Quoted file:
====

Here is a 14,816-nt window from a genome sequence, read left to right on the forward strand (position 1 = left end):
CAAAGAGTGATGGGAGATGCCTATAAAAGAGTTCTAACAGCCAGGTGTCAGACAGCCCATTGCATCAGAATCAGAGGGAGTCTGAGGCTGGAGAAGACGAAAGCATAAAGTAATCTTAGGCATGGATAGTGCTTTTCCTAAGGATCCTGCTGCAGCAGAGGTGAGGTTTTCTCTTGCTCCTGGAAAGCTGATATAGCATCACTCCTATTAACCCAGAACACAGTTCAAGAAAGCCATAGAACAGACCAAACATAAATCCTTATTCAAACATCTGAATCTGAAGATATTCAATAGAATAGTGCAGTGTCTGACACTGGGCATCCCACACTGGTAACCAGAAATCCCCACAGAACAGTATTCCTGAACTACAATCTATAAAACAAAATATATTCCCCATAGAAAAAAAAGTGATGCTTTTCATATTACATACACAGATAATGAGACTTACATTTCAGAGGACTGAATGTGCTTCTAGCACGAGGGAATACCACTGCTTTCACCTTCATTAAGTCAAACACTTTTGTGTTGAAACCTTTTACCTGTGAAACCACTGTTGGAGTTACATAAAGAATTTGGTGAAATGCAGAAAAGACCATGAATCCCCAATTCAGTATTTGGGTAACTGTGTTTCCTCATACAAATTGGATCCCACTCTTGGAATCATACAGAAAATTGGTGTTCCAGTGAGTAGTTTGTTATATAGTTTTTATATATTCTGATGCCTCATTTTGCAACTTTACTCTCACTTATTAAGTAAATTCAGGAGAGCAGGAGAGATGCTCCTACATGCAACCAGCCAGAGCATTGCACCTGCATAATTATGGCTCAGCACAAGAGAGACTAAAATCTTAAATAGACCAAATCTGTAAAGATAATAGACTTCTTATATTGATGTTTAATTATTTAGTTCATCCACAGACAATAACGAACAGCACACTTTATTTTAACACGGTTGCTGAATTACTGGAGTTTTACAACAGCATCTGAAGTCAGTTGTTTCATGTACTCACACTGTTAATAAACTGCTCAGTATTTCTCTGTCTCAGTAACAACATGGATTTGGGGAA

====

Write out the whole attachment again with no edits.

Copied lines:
Here is a 14,816-nt window from a genome sequence, read left to right on the forward strand (position 1 = left end):
CAAAGAGTGATGGGAGATGCCTATAAAAGAGTTCTAACAGCCAGGTGTCAGACAGCCCATTGCATCAGAATCAGAGGGAGTCTGAGGCTGGAGAAGACGAAAGCATAAAGTAATCTTAGGCATGGATAGTGCTTTTCCTAAGGATCCTGCTGCAGCAGAGGTGAGGTTTTCTCTTGCTCCTGGAAAGCTGATATAGCATCACTCCTATTAACCCAGAACACAGTTCAAGAAAGCCATAGAACAGACCAAACATAAATCCTTATTCAAACATCTGAATCTGAAGATATTCAATAGAATAGTGCAGTGTCTGACACTGGGCATCCCACACTGGTAACCAGAAATCCCCACAGAACAGTATTCCTGAACTACAATCTATAAAACAAAATATATTCCCCATAGAAAAAAAAGTGATGCTTTTCATATTACATACACAGATAATGAGACTTACATTTCAGAGGACTGAATGTGCTTCTAGCACGAGGGAATACCACTGCTTTCACCTTCATTAAGTCAAACACTTTTGTGTTGAAACCTTTTACCTGTGAAACCACTGTTGGAGTTACATAAAGAATTTGGTGAAATGCAGAAAAGACCATGAATCCCCAATTCAGTATTTGGGTAACTGTGTTTCCTCATACAAATTGGATCCCACTCTTGGAATCATACAGAAAATTGGTGTTCCAGTGAGTAGTTTGTTATATAGTTTTTATATATTCTGATGCCTCATTTTGCAACTTTACTCTCACTTATTAAGTAAATTCAGGAGAGCAGGAGAGATGCTCCTACATGCAACCAGCCAGAGCATTGCACCTGCATAATTATGGCTCAGCACAAGAGAGACTAAAATCTTAAATAGACCAAATCTGTAAAGATAATAGACTTCTTATATTGATGTTTAATTATTTAGTTCATCCACAGACAATAACGAACAGCACACTTTATTTTAACACGGTTGCTGAATTACTGGAGTTTTACAACAGCATCTGAAGTCAGTTGTTTCATGTACTCACACTGTTAATAAACTGCTCAGTATTTCTCTGTCTCAGTAACAACATGGATTTGGGGAA